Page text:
So, while Alaska may be the westernmost state in terms of its mainland, there are certain islands in Hawaii, such as Kauai and Midway Atoll, that are actually further west. This highlights the diverse geography of the Hawaiian Islands and showcases the unique position they hold in relation to the rest of the United States.

Comparing the Westernmost Points

The Western Tip of the Aleutians

When it comes to determining which state, Alaska or Hawaii, is further west, we need to consider the westernmost points of each state. In the case of Alaska, the westernmost point is found along the Aleutian Islands, which stretch for about 1,200 miles from the Alaska Peninsula. The Aleutian Islands are a chain of volcanic islands, and the westernmost point, known as Amatignak Island, lies at approximately 179° 09′ 30″ E longitude.

Amatignak Island is significant not only because of its extreme westerly location but also because it marks the dividing line between the Bering Sea and the North Pacific Ocean. Standing on this remote island, one can truly appreciate Alaska’s vastness and its position as the westernmost state in the United States.

For more information about the Aleutian Islands and their unique geographical features, you can visit the Aleutian Islands website.

Hawaii’s Westernmost Land

While Alaska holds the title for being the westernmost state overall, Hawaii also has its own westernmost point. The westernmost land of Hawaii is the island of Kure, located in the Northwestern Hawaiian Islands. Kure Atoll, as it is commonly known, is situated at approximately 178° 23′ 30″ W longitude.

Kure Atoll is a coral reef with a land area of only about 0.01 square miles. It is part of the Papahānaumokuākea Marine National Monument and is home to a diverse range of marine life. Despite its small size, Kure Atoll plays an important role in the ecosystem of the Northwestern Hawaiian Islands.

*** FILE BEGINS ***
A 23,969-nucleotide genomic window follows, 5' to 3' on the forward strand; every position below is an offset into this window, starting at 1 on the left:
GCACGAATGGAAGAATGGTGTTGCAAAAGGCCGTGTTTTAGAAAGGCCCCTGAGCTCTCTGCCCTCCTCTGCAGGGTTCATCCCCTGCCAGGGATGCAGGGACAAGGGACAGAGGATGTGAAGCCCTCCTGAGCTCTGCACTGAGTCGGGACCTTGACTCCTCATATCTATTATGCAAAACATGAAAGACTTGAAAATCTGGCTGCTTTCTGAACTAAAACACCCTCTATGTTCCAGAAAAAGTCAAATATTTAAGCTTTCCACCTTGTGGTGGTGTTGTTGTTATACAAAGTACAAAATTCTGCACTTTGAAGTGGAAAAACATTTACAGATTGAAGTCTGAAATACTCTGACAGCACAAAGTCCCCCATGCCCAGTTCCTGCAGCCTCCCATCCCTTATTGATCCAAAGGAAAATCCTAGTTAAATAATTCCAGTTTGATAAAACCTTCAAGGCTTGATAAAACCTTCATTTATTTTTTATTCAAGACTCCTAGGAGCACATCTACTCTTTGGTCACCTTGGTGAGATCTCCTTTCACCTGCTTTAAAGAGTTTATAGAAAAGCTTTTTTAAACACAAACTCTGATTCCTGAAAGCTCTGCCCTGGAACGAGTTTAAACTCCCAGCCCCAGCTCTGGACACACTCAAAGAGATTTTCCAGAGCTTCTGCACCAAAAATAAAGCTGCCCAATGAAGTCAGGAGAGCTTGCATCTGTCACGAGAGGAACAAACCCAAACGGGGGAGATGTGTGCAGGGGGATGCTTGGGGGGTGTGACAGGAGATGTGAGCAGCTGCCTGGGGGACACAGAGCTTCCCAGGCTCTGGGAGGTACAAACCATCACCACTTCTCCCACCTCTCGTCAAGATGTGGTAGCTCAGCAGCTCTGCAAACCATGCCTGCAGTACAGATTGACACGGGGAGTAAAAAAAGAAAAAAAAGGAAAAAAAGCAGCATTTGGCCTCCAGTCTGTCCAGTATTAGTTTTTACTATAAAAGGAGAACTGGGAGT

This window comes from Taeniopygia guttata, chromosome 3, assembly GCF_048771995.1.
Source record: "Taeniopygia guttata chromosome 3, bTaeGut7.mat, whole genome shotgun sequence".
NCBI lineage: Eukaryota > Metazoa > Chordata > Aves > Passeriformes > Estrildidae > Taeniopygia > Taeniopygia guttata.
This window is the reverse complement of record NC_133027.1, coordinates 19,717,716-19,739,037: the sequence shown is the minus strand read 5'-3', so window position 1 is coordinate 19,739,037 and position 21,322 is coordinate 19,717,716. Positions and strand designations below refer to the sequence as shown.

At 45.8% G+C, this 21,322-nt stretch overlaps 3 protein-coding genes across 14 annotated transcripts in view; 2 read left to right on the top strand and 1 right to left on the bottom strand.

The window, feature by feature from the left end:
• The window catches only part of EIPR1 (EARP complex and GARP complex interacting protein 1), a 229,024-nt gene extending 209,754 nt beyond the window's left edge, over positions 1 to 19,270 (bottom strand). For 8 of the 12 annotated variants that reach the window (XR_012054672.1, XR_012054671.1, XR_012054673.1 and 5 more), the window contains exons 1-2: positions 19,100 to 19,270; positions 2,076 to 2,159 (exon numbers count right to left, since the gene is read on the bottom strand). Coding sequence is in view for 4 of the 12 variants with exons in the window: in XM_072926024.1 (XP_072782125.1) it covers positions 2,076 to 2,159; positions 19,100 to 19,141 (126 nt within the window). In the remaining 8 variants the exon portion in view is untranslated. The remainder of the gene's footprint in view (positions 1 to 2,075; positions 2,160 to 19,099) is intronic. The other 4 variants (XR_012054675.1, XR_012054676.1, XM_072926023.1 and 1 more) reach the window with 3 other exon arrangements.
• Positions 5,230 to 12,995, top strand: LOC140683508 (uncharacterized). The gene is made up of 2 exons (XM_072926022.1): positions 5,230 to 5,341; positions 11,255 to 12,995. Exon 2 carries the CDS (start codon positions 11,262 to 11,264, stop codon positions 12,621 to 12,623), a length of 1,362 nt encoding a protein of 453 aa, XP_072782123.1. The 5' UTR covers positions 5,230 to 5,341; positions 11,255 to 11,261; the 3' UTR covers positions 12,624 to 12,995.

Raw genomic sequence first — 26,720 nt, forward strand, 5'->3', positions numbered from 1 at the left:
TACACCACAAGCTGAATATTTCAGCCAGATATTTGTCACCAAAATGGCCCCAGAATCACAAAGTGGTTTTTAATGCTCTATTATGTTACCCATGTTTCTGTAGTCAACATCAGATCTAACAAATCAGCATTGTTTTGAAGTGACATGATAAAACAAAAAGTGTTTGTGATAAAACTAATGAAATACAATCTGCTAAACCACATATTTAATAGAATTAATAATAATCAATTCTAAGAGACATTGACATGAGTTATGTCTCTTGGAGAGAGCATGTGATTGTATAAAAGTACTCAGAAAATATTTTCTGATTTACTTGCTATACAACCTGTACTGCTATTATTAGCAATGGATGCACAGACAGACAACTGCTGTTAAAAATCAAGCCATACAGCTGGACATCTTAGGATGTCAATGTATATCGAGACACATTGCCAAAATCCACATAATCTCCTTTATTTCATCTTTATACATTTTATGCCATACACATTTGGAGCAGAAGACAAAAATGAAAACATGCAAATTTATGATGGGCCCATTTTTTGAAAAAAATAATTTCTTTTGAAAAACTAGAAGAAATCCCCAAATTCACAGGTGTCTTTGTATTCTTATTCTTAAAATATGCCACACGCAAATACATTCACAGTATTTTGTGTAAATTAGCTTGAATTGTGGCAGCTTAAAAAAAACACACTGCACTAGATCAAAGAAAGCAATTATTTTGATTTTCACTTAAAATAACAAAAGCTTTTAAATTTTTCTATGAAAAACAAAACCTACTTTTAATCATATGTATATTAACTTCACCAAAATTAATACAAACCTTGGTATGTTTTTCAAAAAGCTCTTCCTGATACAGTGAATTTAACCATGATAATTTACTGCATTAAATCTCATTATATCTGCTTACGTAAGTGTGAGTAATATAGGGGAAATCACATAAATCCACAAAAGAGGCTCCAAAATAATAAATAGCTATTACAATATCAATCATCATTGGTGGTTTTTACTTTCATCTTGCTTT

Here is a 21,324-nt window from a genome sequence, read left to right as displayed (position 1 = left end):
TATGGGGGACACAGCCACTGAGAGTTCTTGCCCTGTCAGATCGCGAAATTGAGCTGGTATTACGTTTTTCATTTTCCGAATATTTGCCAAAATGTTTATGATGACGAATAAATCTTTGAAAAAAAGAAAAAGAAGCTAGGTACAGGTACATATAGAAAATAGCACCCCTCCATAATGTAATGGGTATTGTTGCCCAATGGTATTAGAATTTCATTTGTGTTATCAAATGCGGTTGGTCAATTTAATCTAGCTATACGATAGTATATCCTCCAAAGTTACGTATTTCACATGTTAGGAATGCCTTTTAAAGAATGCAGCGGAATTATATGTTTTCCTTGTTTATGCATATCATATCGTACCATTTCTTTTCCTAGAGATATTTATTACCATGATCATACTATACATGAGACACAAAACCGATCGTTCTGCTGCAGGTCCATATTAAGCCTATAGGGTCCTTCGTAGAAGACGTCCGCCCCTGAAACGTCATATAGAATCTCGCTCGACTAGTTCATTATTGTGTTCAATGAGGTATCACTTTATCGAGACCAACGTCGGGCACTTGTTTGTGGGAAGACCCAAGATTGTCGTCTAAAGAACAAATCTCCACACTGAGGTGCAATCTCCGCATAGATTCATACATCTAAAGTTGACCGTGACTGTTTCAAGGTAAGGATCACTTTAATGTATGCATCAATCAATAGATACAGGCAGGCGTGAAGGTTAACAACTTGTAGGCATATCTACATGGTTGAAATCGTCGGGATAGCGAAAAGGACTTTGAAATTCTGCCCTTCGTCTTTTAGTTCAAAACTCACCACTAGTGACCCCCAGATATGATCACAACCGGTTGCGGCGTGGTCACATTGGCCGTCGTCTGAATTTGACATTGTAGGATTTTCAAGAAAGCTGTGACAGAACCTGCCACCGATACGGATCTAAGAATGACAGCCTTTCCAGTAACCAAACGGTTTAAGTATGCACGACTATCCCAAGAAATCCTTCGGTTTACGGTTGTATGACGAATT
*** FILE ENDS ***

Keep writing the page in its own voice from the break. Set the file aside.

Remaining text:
If you’re curious to learn more about the Northwestern Hawaiian Islands and the conservation efforts in place to protect this unique region, you can visit the Papahānaumokuākea Marine National Monument website.

Other Factors Supporting Alaska as Furthest West

Alaska’s Time Zone

One of the factors that supports Alaska being further west than Hawaii is the difference in time zones. Alaska is in the Alaska Time Zone, which is UTC-9, while Hawaii is in the Hawaii-Aleutian Time Zone, which is UTC-10. This means that when it is noon in Alaska, it is already 1 p.m. in Hawaii. The time difference can be attributed to the fact that Alaska is located further west in terms of longitude.

Continental vs. Oceanic Crust

Another factor to consider is the composition of the landmasses. Alaska is part of the North American continent, which is primarily made up of continental crust. On the other hand, Hawaii is a group of islands formed by volcanic activity and is surrounded by oceanic crust. Continental crust is generally thicker and less dense than oceanic crust. This suggests that Alaska, being part of a larger landmass, extends further west than the Hawaiian islands.

When comparing the longitude of the westernmost points of Alaska and Hawaii, Alaska’s Aleutian Islands stretch further westward. The westernmost point of Alaska is Amatignak Island, located at approximately 179° 7′ E, while the westernmost point of Hawaii is Niihau Island, located at around 160° 10′ W. This substantial difference in longitude further supports the notion that Alaska is indeed further west than Hawaii.

It’s important to note that the concept of “further west” can be subjective depending on the reference point. However, when considering time zones, the composition of landmasses, and the actual longitude measurements, Alaska emerges as the clear winner in the debate of which state is further west.


While both Alaska and Hawaii extend far to the west into the Pacific Ocean, Alaska reaches unambiguously further, with the Aleutian Islands protruding past the 180-degree longitude line. This gives Alaska the distinction of being the westernmost state in the United States.

So the next time someone asks you which state is furthest west, you can confidently say it’s Alaska.